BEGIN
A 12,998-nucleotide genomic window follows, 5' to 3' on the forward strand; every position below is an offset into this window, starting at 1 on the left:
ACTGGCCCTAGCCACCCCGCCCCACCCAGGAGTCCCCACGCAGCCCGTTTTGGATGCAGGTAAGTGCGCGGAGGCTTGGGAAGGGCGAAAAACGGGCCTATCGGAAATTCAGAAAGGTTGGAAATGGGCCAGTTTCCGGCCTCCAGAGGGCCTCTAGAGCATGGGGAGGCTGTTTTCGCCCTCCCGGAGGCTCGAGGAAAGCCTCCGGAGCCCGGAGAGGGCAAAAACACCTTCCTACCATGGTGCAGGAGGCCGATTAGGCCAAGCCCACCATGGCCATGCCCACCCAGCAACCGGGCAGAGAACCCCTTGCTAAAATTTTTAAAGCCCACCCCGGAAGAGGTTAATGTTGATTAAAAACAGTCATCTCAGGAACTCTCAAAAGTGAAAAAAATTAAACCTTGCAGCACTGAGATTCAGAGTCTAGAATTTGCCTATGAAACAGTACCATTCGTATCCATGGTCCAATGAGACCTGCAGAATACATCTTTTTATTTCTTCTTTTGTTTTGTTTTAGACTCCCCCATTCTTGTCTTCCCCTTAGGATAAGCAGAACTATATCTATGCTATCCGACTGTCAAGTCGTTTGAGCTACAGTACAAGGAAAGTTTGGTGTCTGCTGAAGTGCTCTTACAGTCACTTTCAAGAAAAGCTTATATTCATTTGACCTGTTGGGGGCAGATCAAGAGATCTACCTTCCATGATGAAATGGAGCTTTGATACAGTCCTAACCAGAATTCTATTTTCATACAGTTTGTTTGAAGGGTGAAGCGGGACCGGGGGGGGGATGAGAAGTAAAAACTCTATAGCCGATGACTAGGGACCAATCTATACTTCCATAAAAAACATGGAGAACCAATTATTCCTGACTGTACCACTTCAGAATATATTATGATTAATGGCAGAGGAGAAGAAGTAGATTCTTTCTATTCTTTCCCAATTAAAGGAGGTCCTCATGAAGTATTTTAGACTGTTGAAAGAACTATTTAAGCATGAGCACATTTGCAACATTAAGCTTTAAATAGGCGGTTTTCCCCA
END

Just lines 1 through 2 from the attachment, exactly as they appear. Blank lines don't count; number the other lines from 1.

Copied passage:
A 12,998-nucleotide genomic window follows, 5' to 3' on the forward strand; every position below is an offset into this window, starting at 1 on the left:
ACTGGCCCTAGCCACCCCGCCCCACCCAGGAGTCCCCACGCAGCCCGTTTTGGATGCAGGTAAGTGCGCGGAGGCTTGGGAAGGGCGAAAAACGGGCCTATCGGAAATTCAGAAAGGTTGGAAATGGGCCAGTTTCCGGCCTCCAGAGGGCCTCTAGAGCATGGGGAGGCTGTTTTCGCCCTCCCGGAGGCTCGAGGAAAGCCTCCGGAGCCCGGAGAGGGCAAAAACACCTTCCTACCATGGTGCAGGAGGCCGATTAGGCCAAGCCCACCATGGCCATGCCCACCCAGCAACCGGGCAGAGAACCCCTTGCTAAAATTTTTAAAGCCCACCCCGGAAGAGGTTAATGTTGATTAAAAACAGTCATCTCAGGAACTCTCAAAAGTGAAAAAAATTAAACCTTGCAGCACTGAGATTCAGAGTCTAGAATTTGCCTATGAAACAGTACCATTCGTATCCATGGTCCAATGAGACCTGCAGAATACATCTTTTTATTTCTTCTTTTGTTTTGTTTTAGACTCCCCCATTCTTGTCTTCCCCTTAGGATAAGCAGAACTATATCTATGCTATCCGACTGTCAAGTCGTTTGAGCTACAGTACAAGGAAAGTTTGGTGTCTGCTGAAGTGCTCTTACAGTCACTTTCAAGAAAAGCTTATATTCATTTGACCTGTTGGGGGCAGATCAAGAGATCTACCTTCCATGATGAAATGGAGCTTTGATACAGTCCTAACCAGAATTCTATTTTCATACAGTTTGTTTGAAGGGTGAAGCGGGACCGGGGGGGGGATGAGAAGTAAAAACTCTATAGCCGATGACTAGGGACCAATCTATACTTCCATAAAAAACATGGAGAACCAATTATTCCTGACTGTACCACTTCAGAATATATTATGATTAATGGCAGAGGAGAAGAAGTAGATTCTTTCTATTCTTTCCCAATTAAAGGAGGTCCTCATGAAGTATTTTAGACTGTTGAAAGAACTATTTAAGCATGAGCACATTTGCAACATTAAGCTTTAAATAGGCGGTTTTCCCCA